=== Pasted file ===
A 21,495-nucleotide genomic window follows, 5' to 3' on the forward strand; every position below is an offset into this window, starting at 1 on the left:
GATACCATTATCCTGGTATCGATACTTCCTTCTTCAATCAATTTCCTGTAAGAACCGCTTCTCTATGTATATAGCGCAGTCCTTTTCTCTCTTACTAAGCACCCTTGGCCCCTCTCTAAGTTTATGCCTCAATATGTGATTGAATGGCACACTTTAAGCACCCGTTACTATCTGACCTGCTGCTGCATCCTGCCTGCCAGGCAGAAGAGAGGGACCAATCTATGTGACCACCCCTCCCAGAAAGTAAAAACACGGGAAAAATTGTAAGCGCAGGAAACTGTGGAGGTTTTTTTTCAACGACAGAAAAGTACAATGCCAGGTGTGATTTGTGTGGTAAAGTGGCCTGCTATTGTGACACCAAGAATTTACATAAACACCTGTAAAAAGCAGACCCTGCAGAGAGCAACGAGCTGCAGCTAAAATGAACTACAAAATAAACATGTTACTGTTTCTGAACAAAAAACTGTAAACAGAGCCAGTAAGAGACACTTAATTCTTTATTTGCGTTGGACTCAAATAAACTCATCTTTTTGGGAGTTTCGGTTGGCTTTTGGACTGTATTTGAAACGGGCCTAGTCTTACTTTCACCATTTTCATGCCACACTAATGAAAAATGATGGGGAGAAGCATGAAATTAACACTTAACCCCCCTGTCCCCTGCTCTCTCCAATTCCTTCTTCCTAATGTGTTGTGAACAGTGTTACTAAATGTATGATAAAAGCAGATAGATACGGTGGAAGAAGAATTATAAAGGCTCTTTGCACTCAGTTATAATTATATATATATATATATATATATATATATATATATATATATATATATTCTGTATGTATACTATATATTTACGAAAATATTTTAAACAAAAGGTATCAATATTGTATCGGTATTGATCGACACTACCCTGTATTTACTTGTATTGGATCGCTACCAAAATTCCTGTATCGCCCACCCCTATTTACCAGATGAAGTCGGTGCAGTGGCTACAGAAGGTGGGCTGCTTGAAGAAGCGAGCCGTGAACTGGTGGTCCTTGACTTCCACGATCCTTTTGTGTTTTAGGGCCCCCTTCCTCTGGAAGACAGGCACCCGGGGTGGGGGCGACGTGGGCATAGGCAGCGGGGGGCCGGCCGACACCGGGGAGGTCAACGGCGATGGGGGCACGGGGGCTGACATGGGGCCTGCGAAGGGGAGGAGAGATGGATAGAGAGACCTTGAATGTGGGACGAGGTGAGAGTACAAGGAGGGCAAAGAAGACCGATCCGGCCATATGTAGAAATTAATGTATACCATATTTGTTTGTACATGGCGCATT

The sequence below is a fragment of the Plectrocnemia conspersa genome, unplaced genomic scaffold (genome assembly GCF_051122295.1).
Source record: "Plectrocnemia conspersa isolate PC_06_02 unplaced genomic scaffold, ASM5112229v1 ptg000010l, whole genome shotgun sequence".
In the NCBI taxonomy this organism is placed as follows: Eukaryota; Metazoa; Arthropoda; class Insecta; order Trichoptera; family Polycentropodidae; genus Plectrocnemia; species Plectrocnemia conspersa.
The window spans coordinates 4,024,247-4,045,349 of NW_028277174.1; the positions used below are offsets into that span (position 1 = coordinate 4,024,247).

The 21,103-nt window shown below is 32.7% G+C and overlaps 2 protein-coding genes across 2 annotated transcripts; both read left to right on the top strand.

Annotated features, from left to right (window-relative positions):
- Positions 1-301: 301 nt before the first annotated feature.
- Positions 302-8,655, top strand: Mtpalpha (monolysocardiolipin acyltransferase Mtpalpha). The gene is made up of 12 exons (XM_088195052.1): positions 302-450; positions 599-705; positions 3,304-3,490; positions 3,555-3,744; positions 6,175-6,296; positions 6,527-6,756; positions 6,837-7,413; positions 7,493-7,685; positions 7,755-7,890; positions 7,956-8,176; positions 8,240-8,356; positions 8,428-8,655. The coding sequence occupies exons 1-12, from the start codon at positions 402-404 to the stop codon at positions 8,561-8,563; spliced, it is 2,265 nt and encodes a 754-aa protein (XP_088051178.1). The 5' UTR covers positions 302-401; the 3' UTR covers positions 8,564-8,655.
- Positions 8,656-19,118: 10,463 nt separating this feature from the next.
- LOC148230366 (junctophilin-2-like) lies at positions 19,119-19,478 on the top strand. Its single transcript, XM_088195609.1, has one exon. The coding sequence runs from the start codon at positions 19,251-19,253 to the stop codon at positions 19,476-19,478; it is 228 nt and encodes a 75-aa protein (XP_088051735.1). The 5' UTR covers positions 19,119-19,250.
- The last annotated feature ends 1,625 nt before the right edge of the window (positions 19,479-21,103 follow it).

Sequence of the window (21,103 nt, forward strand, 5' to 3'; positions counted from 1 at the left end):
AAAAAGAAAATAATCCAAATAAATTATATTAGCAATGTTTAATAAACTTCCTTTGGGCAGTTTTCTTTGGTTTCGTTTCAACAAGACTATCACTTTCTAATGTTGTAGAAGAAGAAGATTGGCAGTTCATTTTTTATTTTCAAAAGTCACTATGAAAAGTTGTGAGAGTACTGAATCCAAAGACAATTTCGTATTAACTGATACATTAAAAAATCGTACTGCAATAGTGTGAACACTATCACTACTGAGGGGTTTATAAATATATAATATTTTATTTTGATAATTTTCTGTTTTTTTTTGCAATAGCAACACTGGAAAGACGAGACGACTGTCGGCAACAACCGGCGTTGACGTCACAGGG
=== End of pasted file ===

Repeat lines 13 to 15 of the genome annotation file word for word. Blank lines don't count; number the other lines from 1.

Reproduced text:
- The last annotated feature ends 1,625 nt before the right edge of the window (positions 19,479-21,103 follow it).

Sequence of the window (21,103 nt, forward strand, 5' to 3'; positions counted from 1 at the left end):
AAAAAGAAAATAATCCAAATAAATTATATTAGCAATGTTTAATAAACTTCCTTTGGGCAGTTTTCTTTGGTTTCGTTTCAACAAGACTATCACTTTCTAATGTTGTAGAAGAAGAAGATTGGCAGTTCATTTTTTATTTTCAAAAGTCACTATGAAAAGTTGTGAGAGTACTGAATCCAAAGACAATTTCGTATTAACTGATACATTAAAAAATCGTACTGCAATAGTGTGAACACTATCACTACTGAGGGGTTTATAAATATATAATATTTTATTTTGATAATTTTCTGTTTTTTTTTGCAATAGCAACACTGGAAAGACGAGACGACTGTCGGCAACAACCGGCGTTGACGTCACAGGG